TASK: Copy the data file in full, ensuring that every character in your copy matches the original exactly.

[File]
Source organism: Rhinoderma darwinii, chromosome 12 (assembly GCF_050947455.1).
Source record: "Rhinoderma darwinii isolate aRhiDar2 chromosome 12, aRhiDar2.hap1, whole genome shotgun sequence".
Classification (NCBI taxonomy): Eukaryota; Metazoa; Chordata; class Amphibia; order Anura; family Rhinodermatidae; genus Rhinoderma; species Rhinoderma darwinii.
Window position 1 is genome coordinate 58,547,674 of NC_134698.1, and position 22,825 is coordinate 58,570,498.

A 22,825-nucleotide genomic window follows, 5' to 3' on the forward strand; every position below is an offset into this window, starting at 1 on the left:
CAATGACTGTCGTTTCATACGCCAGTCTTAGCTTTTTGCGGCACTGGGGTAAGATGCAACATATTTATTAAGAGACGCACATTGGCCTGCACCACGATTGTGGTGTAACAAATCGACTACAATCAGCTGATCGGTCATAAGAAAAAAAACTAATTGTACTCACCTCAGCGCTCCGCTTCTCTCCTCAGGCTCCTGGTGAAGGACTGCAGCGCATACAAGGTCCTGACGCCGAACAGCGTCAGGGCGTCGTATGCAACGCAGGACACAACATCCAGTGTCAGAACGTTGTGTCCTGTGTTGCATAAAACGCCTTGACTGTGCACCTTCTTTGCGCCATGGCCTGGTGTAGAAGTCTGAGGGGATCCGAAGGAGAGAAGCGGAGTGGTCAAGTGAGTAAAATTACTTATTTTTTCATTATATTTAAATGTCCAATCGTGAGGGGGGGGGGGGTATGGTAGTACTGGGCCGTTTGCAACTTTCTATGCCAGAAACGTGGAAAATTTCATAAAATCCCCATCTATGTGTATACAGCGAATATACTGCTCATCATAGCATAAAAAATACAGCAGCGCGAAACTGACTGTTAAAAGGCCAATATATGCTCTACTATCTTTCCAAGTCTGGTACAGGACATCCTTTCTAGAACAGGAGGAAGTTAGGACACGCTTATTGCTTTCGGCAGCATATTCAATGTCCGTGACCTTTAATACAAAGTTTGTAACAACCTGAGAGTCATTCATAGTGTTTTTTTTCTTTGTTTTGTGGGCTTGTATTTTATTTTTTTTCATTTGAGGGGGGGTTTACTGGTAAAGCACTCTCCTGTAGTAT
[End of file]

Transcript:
Source organism: Rhinoderma darwinii, chromosome 12 (assembly GCF_050947455.1).
Source record: "Rhinoderma darwinii isolate aRhiDar2 chromosome 12, aRhiDar2.hap1, whole genome shotgun sequence".
Classification (NCBI taxonomy): Eukaryota; Metazoa; Chordata; class Amphibia; order Anura; family Rhinodermatidae; genus Rhinoderma; species Rhinoderma darwinii.
Window position 1 is genome coordinate 58,547,674 of NC_134698.1, and position 22,825 is coordinate 58,570,498.

A 22,825-nucleotide genomic window follows, 5' to 3' on the forward strand; every position below is an offset into this window, starting at 1 on the left:
CAATGACTGTCGTTTCATACGCCAGTCTTAGCTTTTTGCGGCACTGGGGTAAGATGCAACATATTTATTAAGAGACGCACATTGGCCTGCACCACGATTGTGGTGTAACAAATCGACTACAATCAGCTGATCGGTCATAAGAAAAAAAACTAATTGTACTCACCTCAGCGCTCCGCTTCTCTCCTCAGGCTCCTGGTGAAGGACTGCAGCGCATACAAGGTCCTGACGCCGAACAGCGTCAGGGCGTCGTATGCAACGCAGGACACAACATCCAGTGTCAGAACGTTGTGTCCTGTGTTGCATAAAACGCCTTGACTGTGCACCTTCTTTGCGCCATGGCCTGGTGTAGAAGTCTGAGGGGATCCGAAGGAGAGAAGCGGAGTGGTCAAGTGAGTAAAATTACTTATTTTTTCATTATATTTAAATGTCCAATCGTGAGGGGGGGGGGGGTATGGTAGTACTGGGCCGTTTGCAACTTTCTATGCCAGAAACGTGGAAAATTTCATAAAATCCCCATCTATGTGTATACAGCGAATATACTGCTCATCATAGCATAAAAAATACAGCAGCGCGAAACTGACTGTTAAAAGGCCAATATATGCTCTACTATCTTTCCAAGTCTGGTACAGGACATCCTTTCTAGAACAGGAGGAAGTTAGGACACGCTTATTGCTTTCGGCAGCATATTCAATGTCCGTGACCTTTAATACAAAGTTTGTAACAACCTGAGAGTCATTCATAGTGTTTTTTTTCTTTGTTTTGTGGGCTTGTATTTTATTTTTTTTCATTTGAGGGGGGGTTTACTGGTAAAGCACTCTCCTGTAGTAT